Pretty much everyone who follows Louisiana politics knows that the state’s two leading officials, Gov. Bobby Jindal and U.S. Sen. David Vitter, aren’t allies. They’re not even “frenemies,” two people who don’t like each other but manage to work together toward common goals. Nope. The only apparent connections between these two are the R’s behind both their names, their strikingly similar résumés and their mutual disdain.
So Jindal’s instantly viral line in a news story chronicling their nonrelationship, published by the Washington-based National Journal, wasn’t so much news as juicy fodder for gossip. After years of absorbing Vitter’s indirect, carefully calibrated but always cutting jabs, Jindal finally swung back. Well, almost.
“If you turn [your recorder] off, I’ll tell you what I really think about him,” Jindal told the reporter, not saying anything but pretty much saying it all.
Still, as much fun as that was to read, the story doesn’t quite capture how the rivalry is playing out. Instead, it falls into the trap of false equivalency, suggesting the toxic relationship is a danger to both men as Jindal gears up for a probable presidential run and Vitter campaigns to replace him as governor.
Vitter’s absolutely a problem for Jindal, who hopes to impress national voters with his track record of leading Louisiana. It certainly won’t help to have the state’s other well-known Republican talking constantly about the fiscal mess the governor will be leaving behind and linking it explicitly to his decision to prioritize his national ambitions over the state’s long-term well-being.
The timing doesn’t help Jindal, either. Louisiana’s rare odd-numbered-year elections mean all that criticism will follow him to Iowa, New Hampshire and other places just as he’s trying to make his mark.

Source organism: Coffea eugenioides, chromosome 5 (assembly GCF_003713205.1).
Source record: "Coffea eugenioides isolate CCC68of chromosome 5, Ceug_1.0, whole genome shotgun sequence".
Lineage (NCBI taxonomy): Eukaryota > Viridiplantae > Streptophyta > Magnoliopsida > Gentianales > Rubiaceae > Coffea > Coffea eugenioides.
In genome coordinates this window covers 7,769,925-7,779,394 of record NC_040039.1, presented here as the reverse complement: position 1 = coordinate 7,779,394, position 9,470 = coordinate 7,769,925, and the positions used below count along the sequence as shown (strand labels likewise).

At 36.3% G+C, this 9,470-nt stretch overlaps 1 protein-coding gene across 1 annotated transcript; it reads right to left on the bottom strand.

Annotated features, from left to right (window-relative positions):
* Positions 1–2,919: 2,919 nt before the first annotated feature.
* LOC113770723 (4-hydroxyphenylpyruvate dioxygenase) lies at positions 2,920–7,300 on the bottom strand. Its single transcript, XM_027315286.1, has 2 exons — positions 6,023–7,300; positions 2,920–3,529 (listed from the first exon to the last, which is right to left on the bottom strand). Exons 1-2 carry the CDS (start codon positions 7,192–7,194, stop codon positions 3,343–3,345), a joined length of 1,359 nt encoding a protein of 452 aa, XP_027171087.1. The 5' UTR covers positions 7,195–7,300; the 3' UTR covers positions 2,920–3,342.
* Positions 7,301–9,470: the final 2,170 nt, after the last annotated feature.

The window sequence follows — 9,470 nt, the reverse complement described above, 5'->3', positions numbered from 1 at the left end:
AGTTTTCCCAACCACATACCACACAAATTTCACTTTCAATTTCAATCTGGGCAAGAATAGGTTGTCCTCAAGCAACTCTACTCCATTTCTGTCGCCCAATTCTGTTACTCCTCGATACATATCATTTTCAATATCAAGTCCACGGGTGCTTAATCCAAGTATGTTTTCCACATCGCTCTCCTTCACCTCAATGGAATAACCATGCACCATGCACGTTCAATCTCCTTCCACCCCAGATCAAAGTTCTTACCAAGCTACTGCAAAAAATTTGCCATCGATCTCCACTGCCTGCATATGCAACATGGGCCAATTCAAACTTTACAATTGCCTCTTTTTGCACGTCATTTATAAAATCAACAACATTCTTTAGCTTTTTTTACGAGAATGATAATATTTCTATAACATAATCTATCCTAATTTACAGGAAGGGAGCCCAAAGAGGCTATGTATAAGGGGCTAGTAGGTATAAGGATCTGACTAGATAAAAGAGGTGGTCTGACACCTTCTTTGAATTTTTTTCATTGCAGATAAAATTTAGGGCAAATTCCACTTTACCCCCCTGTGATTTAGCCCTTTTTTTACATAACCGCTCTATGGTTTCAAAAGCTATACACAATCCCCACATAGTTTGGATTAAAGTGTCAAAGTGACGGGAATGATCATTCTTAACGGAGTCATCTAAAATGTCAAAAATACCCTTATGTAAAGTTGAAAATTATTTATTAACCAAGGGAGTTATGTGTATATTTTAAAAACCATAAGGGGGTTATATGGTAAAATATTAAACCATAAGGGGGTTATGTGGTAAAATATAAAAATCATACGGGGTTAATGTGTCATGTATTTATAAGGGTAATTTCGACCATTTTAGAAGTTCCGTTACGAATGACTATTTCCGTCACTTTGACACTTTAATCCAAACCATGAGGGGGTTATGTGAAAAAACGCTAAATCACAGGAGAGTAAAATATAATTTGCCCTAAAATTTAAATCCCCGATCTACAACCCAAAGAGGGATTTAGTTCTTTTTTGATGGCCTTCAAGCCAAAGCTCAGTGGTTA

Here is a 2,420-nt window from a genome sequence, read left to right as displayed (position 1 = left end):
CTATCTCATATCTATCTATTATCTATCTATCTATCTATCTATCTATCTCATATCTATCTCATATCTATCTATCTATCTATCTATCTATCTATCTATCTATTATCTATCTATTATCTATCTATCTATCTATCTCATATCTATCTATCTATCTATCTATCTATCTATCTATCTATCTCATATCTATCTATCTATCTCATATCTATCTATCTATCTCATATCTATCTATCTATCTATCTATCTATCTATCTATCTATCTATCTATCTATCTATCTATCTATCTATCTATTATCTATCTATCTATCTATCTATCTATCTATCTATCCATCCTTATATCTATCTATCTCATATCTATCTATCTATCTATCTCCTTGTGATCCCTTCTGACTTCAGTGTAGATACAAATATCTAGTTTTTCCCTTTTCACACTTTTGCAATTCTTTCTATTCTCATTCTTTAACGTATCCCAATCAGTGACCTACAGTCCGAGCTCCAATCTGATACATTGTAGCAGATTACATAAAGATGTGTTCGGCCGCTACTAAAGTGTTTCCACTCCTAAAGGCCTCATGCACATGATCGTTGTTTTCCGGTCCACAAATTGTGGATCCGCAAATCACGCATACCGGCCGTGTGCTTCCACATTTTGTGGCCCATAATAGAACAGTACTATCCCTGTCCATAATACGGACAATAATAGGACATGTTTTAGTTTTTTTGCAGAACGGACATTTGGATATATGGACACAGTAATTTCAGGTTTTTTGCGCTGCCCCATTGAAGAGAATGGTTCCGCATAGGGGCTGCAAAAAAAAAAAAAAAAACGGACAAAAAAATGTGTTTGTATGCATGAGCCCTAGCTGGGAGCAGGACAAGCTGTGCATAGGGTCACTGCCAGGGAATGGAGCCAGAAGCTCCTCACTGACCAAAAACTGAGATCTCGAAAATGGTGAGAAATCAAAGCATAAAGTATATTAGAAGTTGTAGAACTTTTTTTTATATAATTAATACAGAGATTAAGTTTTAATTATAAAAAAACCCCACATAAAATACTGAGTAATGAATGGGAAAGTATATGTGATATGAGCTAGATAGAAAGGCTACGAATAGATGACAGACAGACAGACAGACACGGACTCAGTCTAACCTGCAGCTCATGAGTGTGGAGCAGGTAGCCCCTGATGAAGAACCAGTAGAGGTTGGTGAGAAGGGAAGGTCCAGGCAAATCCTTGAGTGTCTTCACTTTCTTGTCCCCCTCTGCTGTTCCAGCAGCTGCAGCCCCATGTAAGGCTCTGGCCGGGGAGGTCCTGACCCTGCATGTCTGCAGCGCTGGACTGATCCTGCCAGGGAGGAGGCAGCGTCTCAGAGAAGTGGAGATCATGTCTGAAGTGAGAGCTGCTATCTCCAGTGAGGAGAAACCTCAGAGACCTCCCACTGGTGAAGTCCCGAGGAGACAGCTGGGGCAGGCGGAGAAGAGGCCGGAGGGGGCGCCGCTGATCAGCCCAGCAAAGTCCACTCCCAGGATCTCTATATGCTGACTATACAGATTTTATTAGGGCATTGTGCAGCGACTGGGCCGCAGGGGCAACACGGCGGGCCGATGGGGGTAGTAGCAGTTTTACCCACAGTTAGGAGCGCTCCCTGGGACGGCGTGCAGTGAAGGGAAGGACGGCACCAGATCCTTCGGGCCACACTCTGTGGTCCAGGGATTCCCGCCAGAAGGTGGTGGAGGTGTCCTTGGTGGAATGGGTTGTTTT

It’s hard to make a case that the reverse is true. The National Journal suggests that Vitter would get a boost from a Jindal endorsement, but any candidate who appears to be anointed would have to answer for Jindal’s record, not run against it, which is clearly the strategy all four declared hopefuls are taking.
If anything, the connection is a potential problem not for Vitter but for Public Service Commissioner Scott Angelle, a longtime member of the governor’s administration, whose recent campaign finance report drew notice for listing payouts to some of Jindal’s top campaign consultants.
Just listen to how the candidates are positioning themselves.
Since the day he announced his run for governor, Vitter has been stressing that this would be his last political job, an obvious contrast with Jindal’s larger ambitions. He’s backed that up by declaring himself open to things like accepting the Affordable Care Act’s Medicaid expansion. Jindal has refused to do so in an apparent effort to preserve his viability among GOP primary voters. Vitter also initially endorsed the Common Core education standards that Jindal first embraced, although he later joined Jindal in denouncing them. Like his opponents, Vitter said he’d take a good, hard look at tax incentives and other giveaways contributing to next year’s $1.6 billion shortfall, even if it means raising revenue.
“Gov. Jindal should be doing this now,” Vitter said. “I’ll do it the minute I’m sworn in.”
Lt. Gov. Jay Dardenne, the state’s third top Republican and yet another Jindal and Vitter adversary, is stressing his record of bringing people together, an implicit swipe at Jindal’s my-way-or-the-highway approach. He’s also carved out a policy area where he stands out, strong support for Common Core, and is using it to basically accuse Jindal of playing politics with kids’ futures.
State Rep. John Bel Edwards, the only announced Democrat, links all three of his GOP foes to Jindal. In a recent radio interview with host Jim Engster, he called Dardenne “Jindal Lite,” Angelle “Jindal Incarnate” and Vitter “Jindal on Steroids.”
Even Angelle is distancing himself by stressing that Louisiana always comes first for him, something almost nobody believes is true of his former boss these days.
The truth is that Jindal had a lousy record of helping his endorsed candidates over the finish line even back when he was much more popular. And sure, he refused to back Vitter for re-election in 2010, his first race after he was connected with a Washington, D.C., prostitution ring, and Jindal didn’t exactly rush to his defense. But Vitter trounced Democrat Charlie Melancon without the governor’s nod.
This time around, Jindal is anything but Vitter’s problem. If anything, he’s a useful foil.